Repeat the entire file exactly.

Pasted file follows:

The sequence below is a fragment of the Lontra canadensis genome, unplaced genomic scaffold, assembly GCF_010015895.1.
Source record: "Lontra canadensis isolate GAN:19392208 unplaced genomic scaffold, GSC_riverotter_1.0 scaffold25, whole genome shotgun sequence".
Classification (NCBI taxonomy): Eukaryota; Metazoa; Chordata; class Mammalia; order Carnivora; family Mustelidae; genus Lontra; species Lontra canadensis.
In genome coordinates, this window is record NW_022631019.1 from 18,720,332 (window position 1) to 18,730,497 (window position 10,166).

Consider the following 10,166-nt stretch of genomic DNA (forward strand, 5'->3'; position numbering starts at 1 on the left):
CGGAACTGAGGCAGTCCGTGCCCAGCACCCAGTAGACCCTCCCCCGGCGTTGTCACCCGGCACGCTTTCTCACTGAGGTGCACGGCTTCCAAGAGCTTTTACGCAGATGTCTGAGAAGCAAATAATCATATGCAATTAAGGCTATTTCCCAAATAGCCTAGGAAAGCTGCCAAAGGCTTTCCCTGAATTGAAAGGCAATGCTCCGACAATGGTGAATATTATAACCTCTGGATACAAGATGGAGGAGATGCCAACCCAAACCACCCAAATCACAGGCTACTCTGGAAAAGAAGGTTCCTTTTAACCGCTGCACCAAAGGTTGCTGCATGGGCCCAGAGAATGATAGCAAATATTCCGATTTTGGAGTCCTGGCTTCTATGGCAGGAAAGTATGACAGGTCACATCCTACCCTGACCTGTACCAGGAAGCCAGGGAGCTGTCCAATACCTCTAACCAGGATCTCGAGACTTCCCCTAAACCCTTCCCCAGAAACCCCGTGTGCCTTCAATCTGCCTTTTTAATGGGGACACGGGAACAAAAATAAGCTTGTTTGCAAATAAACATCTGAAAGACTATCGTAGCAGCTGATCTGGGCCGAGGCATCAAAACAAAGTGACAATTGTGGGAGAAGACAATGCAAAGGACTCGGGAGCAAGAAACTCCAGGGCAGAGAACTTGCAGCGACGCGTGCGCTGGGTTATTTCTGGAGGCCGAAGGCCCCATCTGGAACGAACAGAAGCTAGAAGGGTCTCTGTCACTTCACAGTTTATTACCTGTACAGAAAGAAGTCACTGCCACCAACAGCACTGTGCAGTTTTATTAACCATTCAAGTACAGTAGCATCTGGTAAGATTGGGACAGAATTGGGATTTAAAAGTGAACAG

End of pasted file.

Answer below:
The sequence below is a fragment of the Lontra canadensis genome, unplaced genomic scaffold, assembly GCF_010015895.1.
Source record: "Lontra canadensis isolate GAN:19392208 unplaced genomic scaffold, GSC_riverotter_1.0 scaffold25, whole genome shotgun sequence".
Classification (NCBI taxonomy): Eukaryota; Metazoa; Chordata; class Mammalia; order Carnivora; family Mustelidae; genus Lontra; species Lontra canadensis.
In genome coordinates, this window is record NW_022631019.1 from 18,720,332 (window position 1) to 18,730,497 (window position 10,166).

Consider the following 10,166-nt stretch of genomic DNA (forward strand, 5'->3'; position numbering starts at 1 on the left):
CGGAACTGAGGCAGTCCGTGCCCAGCACCCAGTAGACCCTCCCCCGGCGTTGTCACCCGGCACGCTTTCTCACTGAGGTGCACGGCTTCCAAGAGCTTTTACGCAGATGTCTGAGAAGCAAATAATCATATGCAATTAAGGCTATTTCCCAAATAGCCTAGGAAAGCTGCCAAAGGCTTTCCCTGAATTGAAAGGCAATGCTCCGACAATGGTGAATATTATAACCTCTGGATACAAGATGGAGGAGATGCCAACCCAAACCACCCAAATCACAGGCTACTCTGGAAAAGAAGGTTCCTTTTAACCGCTGCACCAAAGGTTGCTGCATGGGCCCAGAGAATGATAGCAAATATTCCGATTTTGGAGTCCTGGCTTCTATGGCAGGAAAGTATGACAGGTCACATCCTACCCTGACCTGTACCAGGAAGCCAGGGAGCTGTCCAATACCTCTAACCAGGATCTCGAGACTTCCCCTAAACCCTTCCCCAGAAACCCCGTGTGCCTTCAATCTGCCTTTTTAATGGGGACACGGGAACAAAAATAAGCTTGTTTGCAAATAAACATCTGAAAGACTATCGTAGCAGCTGATCTGGGCCGAGGCATCAAAACAAAGTGACAATTGTGGGAGAAGACAATGCAAAGGACTCGGGAGCAAGAAACTCCAGGGCAGAGAACTTGCAGCGACGCGTGCGCTGGGTTATTTCTGGAGGCCGAAGGCCCCATCTGGAACGAACAGAAGCTAGAAGGGTCTCTGTCACTTCACAGTTTATTACCTGTACAGAAAGAAGTCACTGCCACCAACAGCACTGTGCAGTTTTATTAACCATTCAAGTACAGTAGCATCTGGTAAGATTGGGACAGAATTGGGATTTAAAAGTGAACAG